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Claimant loses QOCS protection following discontinuance of NIHL claim

Acierno v Robinson Plc & Anor
Derby County Court – Deputy District Judge Maybury
12 May 2016

It is not uncommon for noise induced hearing loss claims to be issued without medical evidence and we have on a number of occasions successfully applied to have claims struck out for failing to comply with the CPR. In this recent decision not only was the claim struck out, but as this was a post-LASPO case, the claimant automatically lost his QOCS protection. Because the strike out application did not have to involve considerations of fundamental dishonesty, the insurer was in an improved position as there was no need to seek the court’s permission to set aside QOCS protection to be able to enforce the costs order. Sarah Stutchfield who acted for the defendant explains the decision.


The letter of claim in this noise induced hearing loss case was dated 17 March 2015.  Proceedings were issued on 22 August 2015 but not served until 17 December 2015.  No medical evidence was served with the particulars of claim but the claimant's solicitors served a screening audiogram which had been conducted on 7 October 2015.

In the nine month period between the letter of claim and the proceedings being served, the claimant’s solicitors had been afforded ample opportunity to obtain medical evidence in support of their client's claim. However no reasonable explanation for the delay was forthcoming.

In January 2016, the defendant applied to strike out the claimant’s claim under CPR r.3.4(2)(c) in light of the failure to any serve medical evidence in support of his claim pursuant to paragraph 4.3 of the Practice Direction 16. 

The defendant argued that the claimant's October audiogram did not constitute a medical report as it did not comply with CPR r.35.10 and the requirements set out in Practice Direction 35.

It was further submitted that the claimant's audiogram did not satisfy the criteria of Coles Lutman & Buffin and there was significant asymmetry at 3kHz and 4kHz of 50dB and 35dB respectively which, we argued, was not indicative of noise induced hearing loss.  Moreover, based on this audiogram, the claimant's binaural hearing loss was less than his likely age associated hearing loss.  Therefore, it was averred that the claimant had suffered no additional loss.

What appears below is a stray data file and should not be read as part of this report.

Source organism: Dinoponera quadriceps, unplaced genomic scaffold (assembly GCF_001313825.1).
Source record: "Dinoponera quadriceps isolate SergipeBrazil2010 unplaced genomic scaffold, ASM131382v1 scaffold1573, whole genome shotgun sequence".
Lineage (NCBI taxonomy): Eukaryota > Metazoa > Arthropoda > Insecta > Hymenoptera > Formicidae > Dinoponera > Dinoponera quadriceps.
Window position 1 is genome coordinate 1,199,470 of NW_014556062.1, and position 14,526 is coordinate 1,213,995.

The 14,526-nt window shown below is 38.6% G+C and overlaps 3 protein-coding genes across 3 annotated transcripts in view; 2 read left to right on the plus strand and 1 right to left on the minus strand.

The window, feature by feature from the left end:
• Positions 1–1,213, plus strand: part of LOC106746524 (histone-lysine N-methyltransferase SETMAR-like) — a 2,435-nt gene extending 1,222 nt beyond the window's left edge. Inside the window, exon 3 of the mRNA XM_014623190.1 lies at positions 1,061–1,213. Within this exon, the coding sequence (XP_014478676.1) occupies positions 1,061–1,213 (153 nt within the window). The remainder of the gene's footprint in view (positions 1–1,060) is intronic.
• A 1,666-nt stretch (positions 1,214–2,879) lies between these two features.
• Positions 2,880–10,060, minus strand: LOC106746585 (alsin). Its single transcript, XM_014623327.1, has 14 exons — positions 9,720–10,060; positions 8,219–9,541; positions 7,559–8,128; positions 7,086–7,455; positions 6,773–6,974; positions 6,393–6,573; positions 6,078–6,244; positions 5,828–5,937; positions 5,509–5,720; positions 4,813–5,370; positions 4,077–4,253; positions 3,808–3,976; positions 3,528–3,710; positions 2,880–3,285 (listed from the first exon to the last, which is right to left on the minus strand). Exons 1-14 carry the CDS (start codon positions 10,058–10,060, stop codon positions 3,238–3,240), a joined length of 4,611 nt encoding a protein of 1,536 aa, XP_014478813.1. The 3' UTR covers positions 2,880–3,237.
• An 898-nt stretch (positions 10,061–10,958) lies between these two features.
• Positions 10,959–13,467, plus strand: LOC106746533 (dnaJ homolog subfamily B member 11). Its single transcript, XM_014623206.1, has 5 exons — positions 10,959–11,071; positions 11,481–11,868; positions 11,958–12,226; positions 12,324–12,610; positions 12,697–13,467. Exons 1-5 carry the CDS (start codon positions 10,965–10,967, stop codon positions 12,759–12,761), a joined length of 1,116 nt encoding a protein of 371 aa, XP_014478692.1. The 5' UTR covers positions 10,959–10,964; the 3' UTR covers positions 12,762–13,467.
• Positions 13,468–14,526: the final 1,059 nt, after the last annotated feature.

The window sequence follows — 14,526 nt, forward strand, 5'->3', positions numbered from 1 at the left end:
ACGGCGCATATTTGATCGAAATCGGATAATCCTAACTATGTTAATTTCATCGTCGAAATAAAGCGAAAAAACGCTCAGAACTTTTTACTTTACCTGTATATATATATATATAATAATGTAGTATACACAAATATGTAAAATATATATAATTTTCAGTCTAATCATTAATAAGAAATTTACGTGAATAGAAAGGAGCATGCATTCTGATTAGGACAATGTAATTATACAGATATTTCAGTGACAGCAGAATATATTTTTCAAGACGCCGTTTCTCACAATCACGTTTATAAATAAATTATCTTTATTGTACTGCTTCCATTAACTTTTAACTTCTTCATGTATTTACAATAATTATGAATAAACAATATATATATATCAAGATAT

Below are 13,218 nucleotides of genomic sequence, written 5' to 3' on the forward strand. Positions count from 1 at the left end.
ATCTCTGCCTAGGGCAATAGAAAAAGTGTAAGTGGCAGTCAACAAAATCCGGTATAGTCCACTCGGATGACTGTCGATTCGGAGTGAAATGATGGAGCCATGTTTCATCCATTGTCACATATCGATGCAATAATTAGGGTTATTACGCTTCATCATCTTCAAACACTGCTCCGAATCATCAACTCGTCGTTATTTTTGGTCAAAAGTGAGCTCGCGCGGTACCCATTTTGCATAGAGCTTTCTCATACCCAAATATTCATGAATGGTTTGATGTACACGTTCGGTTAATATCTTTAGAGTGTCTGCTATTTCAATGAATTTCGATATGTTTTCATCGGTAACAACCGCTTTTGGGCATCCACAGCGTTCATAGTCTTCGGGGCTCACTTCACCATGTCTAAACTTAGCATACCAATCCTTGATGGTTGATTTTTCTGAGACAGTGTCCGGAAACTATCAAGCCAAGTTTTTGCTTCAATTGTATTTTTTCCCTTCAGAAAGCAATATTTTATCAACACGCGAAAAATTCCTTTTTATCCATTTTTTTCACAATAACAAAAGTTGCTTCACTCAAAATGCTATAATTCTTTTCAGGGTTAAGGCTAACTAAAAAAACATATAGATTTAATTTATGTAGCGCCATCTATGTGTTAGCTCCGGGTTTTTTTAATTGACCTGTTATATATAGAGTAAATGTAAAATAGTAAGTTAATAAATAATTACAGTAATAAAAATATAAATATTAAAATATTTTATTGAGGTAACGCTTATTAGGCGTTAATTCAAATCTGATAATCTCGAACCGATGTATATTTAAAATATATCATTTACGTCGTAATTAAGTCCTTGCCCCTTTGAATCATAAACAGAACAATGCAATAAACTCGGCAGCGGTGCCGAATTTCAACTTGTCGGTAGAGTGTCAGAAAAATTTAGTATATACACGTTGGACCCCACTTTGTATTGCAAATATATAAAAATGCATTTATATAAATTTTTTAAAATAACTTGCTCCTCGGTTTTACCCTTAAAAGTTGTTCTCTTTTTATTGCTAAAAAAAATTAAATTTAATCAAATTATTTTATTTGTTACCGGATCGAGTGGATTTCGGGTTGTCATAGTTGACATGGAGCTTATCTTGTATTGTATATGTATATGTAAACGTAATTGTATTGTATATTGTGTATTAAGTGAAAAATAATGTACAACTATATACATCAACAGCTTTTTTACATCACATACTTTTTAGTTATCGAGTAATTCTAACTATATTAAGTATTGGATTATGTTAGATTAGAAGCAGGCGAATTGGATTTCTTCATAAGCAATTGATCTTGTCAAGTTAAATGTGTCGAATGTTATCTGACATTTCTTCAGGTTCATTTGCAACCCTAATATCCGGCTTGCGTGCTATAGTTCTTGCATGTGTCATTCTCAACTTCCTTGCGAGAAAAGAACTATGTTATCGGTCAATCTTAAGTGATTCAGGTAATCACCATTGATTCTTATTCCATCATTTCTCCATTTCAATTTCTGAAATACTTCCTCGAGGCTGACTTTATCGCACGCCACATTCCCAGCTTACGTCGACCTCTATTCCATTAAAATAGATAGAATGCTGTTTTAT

In the event the strike out application was successful, we also sought to recover the defendant’s costs of the entire claim. Although the claimant had the benefit of QOCS protection, we argued that the case satisfied the grounds set out in CPR r.44.15 so that the claimant should automatically lose the protection: serving the proceedings without the requisite medical report meant that:

  • the claimant disclosed no reasonable grounds for bringing the proceedings; and/or

  • the proceedings constituted an abuse of process; and/or

  • the conduct of the claimant's legal representative was likely to obstruct the just disposal of the proceedings.

The hearing of the application was due to take place on 23 March 2016, but in February the claimant’s solicitors purported to serve a notice of discontinuance and over the phone persuaded the court staff to vacate the hearing on the basis that the claim had been discontinued.

We advised the court that a hearing was in fact still required to determine the costs of the application, and made an application to set aside the claimant's notice of discontinuance pursuant to CPR r.38.4(1). We also sought an order for the claimant to pay the costs of the entire claim.